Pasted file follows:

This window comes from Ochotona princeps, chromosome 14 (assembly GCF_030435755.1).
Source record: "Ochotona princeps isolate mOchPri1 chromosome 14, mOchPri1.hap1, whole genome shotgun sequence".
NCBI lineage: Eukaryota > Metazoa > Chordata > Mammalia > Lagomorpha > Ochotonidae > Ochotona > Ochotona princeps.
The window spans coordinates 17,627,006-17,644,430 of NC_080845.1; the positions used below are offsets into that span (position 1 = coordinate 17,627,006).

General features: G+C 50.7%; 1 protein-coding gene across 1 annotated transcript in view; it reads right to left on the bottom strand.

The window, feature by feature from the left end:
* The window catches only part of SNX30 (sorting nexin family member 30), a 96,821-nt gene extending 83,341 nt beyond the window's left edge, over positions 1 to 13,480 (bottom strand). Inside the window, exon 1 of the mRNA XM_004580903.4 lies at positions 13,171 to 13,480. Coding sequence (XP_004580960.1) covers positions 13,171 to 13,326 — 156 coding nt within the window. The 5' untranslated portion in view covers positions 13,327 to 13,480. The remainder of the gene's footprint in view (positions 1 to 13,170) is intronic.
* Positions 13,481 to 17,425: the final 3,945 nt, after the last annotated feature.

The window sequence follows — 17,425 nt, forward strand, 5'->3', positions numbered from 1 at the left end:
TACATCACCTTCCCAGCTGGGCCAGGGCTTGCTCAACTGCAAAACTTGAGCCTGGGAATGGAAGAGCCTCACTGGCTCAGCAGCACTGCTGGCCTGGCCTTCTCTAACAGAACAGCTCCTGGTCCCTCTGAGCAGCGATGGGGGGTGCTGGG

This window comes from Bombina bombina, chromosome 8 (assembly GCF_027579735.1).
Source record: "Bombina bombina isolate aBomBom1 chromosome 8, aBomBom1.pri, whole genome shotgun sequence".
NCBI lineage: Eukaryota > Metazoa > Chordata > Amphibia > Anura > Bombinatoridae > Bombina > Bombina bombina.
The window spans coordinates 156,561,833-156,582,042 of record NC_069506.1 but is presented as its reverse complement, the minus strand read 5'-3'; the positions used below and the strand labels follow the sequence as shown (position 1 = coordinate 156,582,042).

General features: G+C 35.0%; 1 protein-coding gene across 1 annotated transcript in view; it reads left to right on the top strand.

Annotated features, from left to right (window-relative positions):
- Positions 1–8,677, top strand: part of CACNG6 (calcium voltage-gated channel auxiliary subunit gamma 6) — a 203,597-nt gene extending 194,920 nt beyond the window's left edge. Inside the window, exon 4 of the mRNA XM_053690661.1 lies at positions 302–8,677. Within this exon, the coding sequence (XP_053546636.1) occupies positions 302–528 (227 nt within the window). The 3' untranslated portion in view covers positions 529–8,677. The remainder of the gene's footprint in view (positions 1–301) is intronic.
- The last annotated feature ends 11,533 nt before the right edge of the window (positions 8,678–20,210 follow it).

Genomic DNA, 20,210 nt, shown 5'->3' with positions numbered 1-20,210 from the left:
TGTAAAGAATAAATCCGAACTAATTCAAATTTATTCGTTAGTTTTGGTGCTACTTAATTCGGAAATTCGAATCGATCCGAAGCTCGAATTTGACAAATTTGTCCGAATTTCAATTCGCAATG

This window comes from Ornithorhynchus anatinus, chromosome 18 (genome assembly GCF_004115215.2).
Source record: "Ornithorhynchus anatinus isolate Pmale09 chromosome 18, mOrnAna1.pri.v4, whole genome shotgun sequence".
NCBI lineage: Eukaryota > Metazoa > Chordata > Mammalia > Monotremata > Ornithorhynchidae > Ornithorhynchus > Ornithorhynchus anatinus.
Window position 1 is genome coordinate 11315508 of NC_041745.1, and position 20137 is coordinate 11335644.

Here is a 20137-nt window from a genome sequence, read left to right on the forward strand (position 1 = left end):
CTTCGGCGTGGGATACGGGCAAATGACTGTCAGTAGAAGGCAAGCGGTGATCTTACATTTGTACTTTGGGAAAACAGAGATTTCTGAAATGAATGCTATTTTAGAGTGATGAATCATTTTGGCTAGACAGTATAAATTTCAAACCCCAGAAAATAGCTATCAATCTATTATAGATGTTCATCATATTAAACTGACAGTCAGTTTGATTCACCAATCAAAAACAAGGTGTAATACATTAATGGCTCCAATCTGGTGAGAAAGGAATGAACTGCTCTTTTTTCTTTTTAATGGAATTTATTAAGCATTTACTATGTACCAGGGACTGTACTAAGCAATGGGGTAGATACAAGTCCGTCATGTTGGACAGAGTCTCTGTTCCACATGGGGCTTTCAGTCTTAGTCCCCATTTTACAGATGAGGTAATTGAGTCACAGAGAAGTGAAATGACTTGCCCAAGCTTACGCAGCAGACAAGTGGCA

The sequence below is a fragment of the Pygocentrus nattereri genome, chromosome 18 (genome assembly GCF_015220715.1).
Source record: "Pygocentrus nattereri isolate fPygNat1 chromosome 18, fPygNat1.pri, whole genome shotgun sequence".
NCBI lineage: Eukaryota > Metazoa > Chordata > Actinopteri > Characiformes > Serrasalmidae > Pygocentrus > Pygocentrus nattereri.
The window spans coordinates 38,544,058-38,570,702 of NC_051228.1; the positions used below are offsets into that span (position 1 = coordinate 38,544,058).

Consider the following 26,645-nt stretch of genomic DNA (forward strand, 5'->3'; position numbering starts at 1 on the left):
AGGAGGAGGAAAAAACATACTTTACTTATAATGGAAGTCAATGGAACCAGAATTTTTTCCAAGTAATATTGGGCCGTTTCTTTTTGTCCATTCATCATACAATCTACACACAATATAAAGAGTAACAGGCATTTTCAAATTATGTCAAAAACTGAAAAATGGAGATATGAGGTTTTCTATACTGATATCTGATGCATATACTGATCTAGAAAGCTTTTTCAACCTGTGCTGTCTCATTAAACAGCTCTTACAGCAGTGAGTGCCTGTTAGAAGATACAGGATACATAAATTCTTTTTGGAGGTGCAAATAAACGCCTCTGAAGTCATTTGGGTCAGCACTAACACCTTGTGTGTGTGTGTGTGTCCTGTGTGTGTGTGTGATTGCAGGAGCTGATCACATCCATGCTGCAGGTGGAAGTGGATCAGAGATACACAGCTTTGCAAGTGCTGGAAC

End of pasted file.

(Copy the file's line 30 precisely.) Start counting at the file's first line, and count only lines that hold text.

The window spans coordinates 38,544,058-38,570,702 of NC_051228.1; the positions used below are offsets into that span (position 1 = coordinate 38,544,058).